Friday, April 3, 2015

Our Response to God’s Work

Open Bible Quote

… Psa 105 alludes to various aspects of the patriarchs’ sojourning and has many parallels with the Abraham and Abimelech story. While extolling God’s providential care for the Israelites (even in light of their repeated mistakes), the psalmist recalls God’s promises to Abraham and his offspring (Psa 105:8–11). In Psalm 105:12, he recounts their sojourning, bringing to mind Gen 20:1, 15; 21:34. Psalm 105:14 evokes the imagery of God rebuking Abimelech in Gen 20:3, 6–7. Furthermore, the psalmist, when speaking on behalf of God, refers to the patriarchs as “prophets” (Psa 105:15; navi in Hebrew)—the same word used of Abraham in Gen 20:7 (the only time a patriarch is called “prophet” in the Pentateuch).
The psalmist’s purpose in doing all of this is clear: Remembering God’s covenant faithfulness to Abraham (through his repeated mistakes) will help readers worship in a more informed way (see Psa 105:1–6). God’s faithfulness to Abraham in the Abimelech episode is characteristic of His dealings with the nation of Israel as a whole. By remembering God’s wondrous protection and faithfulness to Abraham and his family, the psalmist recalls God’s same activity in the life of the nation. This is even more amazing in light of Israel’s history of covenant unfaithfulness. The only appropriate response for the people is to worship God.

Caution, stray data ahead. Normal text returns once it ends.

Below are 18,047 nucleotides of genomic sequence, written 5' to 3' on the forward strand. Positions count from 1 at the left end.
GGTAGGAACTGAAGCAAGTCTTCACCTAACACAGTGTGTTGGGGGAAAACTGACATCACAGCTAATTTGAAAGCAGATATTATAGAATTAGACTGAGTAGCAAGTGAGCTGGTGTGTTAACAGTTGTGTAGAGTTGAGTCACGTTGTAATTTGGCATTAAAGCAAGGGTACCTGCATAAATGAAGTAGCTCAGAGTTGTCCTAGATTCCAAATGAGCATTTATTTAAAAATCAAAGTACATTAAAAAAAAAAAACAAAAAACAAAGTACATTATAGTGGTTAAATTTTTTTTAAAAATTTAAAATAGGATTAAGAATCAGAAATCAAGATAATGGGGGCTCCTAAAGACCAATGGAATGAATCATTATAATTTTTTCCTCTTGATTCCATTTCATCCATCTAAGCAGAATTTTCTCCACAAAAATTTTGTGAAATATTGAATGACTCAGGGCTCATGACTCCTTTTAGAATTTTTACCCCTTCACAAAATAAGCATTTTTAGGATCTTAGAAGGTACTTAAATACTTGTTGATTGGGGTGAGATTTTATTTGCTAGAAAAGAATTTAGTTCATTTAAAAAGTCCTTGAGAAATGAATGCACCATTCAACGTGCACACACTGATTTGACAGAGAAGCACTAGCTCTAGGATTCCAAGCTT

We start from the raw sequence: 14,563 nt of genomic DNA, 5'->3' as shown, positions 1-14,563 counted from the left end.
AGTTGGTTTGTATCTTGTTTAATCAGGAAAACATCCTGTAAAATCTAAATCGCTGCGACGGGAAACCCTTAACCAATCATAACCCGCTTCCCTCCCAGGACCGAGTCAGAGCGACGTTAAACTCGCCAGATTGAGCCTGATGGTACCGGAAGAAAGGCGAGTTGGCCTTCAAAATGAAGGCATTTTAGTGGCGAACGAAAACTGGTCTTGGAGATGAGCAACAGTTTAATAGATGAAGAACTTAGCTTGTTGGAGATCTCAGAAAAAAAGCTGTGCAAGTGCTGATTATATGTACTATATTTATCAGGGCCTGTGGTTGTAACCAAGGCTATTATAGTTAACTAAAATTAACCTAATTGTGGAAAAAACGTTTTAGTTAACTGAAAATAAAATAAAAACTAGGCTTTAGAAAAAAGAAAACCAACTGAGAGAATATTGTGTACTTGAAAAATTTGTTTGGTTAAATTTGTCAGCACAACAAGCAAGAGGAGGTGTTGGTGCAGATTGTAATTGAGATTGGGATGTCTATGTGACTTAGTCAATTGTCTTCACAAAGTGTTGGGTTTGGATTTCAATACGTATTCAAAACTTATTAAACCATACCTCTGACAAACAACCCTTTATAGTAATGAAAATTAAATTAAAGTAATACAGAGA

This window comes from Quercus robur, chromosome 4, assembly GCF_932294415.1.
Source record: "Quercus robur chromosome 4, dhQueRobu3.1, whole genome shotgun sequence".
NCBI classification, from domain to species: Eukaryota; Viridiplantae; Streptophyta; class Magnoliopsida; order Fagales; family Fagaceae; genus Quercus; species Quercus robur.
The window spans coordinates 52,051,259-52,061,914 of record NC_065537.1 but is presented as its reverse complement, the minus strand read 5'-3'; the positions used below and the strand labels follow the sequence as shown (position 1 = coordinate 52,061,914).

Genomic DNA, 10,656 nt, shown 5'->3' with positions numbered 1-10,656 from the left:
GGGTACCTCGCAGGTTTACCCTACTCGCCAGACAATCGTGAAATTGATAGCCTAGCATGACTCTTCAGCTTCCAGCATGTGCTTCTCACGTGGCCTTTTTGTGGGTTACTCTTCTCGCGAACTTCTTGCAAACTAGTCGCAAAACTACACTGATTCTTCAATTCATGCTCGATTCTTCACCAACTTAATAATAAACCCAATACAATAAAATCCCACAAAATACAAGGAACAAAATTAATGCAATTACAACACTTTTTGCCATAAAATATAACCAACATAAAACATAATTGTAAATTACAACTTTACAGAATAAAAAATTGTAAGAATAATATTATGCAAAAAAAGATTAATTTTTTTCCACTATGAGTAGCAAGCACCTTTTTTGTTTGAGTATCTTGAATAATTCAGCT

The same concept is true for us today. As we read Abraham stories, we’re reminded of our own shortcomings in light of God’s promises. We often fail to believe them fully—particularly when times get tough—and we revert to sinful behavior. But when we see God’s continued faithfulness through our mistakes, our response should be one of gratitude and worship.

Michael R. Grigoni, Miles Custis, Douglas Mangum, et al., Abraham: Following God’s Promise (Bellingham, WA: Lexham Press, 2012), Ge 20:1–21:34.

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